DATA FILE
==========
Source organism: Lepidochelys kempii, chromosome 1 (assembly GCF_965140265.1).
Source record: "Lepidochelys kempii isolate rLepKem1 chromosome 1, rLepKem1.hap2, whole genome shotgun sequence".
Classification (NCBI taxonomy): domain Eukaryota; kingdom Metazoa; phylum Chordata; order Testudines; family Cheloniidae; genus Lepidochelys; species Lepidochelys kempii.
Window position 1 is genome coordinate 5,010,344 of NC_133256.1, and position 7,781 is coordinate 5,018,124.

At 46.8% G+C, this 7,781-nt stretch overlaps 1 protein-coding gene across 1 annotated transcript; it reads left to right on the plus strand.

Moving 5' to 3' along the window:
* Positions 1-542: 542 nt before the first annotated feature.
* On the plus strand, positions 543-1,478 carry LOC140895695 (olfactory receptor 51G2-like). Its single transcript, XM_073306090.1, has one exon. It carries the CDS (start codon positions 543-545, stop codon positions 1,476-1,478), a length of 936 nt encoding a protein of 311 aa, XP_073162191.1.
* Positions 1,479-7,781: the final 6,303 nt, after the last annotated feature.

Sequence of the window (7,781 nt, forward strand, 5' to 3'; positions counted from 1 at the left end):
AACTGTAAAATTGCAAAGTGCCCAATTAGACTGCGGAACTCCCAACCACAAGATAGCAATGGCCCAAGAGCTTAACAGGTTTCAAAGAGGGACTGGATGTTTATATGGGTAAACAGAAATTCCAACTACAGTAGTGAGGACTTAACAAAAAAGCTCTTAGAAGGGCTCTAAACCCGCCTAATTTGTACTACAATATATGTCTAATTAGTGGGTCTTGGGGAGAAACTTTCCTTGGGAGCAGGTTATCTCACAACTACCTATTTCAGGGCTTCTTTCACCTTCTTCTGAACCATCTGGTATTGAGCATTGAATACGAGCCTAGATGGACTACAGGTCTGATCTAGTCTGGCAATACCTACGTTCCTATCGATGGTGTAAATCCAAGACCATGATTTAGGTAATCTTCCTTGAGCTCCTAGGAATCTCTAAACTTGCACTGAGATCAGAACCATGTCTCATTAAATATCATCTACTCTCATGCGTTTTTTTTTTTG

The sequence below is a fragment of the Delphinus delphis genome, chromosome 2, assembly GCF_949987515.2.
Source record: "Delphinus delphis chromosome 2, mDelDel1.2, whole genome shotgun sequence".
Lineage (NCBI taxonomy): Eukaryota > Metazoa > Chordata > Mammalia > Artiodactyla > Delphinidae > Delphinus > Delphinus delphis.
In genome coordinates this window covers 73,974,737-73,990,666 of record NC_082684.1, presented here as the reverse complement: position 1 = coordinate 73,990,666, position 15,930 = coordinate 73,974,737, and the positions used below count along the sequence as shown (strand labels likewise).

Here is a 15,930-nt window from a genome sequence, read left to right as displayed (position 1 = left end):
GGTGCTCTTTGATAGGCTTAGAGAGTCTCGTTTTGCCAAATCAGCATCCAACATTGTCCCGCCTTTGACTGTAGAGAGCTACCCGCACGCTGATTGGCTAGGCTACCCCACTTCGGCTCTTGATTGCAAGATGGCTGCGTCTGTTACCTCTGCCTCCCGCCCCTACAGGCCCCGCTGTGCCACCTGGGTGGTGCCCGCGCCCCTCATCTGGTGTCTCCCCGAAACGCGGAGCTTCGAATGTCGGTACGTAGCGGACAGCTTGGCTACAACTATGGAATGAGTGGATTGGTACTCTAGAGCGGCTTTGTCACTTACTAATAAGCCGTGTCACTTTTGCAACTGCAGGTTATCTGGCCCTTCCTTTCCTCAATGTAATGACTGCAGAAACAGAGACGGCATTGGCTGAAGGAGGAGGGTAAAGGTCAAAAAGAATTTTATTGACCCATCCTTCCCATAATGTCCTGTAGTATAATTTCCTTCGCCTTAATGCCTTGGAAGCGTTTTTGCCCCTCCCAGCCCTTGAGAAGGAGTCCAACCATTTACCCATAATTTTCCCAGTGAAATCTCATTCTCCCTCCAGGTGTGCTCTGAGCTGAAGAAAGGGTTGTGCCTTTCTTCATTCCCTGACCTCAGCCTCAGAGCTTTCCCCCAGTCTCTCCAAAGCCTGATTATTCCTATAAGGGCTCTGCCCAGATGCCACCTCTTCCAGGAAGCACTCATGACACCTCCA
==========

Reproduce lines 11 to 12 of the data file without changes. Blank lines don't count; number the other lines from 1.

AACTGTAAAATTGCAAAGTGCCCAATTAGACTGCGGAACTCCCAACCACAAGATAGCAATGGCCCAAGAGCTTAACAGGTTTCAAAGAGGGACTGGATGTTTATATGGGTAAACAGAAATTCCAACTACAGTAGTGAGGACTTAACAAAAAAGCTCTTAGAAGGGCTCTAAACCCGCCTAATTTGTACTACAATATATGTCTAATTAGTGGGTCTTGGGGAGAAACTTTCCTTGGGAGCAGGTTATCTCACAACTACCTATTTCAGGGCTTCTTTCACCTTCTTCTGAACCATCTGGTATTGAGCATTGAATACGAGCCTAGATGGACTACAGGTCTGATCTAGTCTGGCAATACCTACGTTCCTATCGATGGTGTAAATCCAAGACCATGATTTAGGTAATCTTCCTTGAGCTCCTAGGAATCTCTAAACTTGCACTGAGATCAGAACCATGTCTCATTAAATATCATCTACTCTCATGCGTTTTTTTTTTTG

The sequence below is a fragment of the Delphinus delphis genome, chromosome 2, assembly GCF_949987515.2.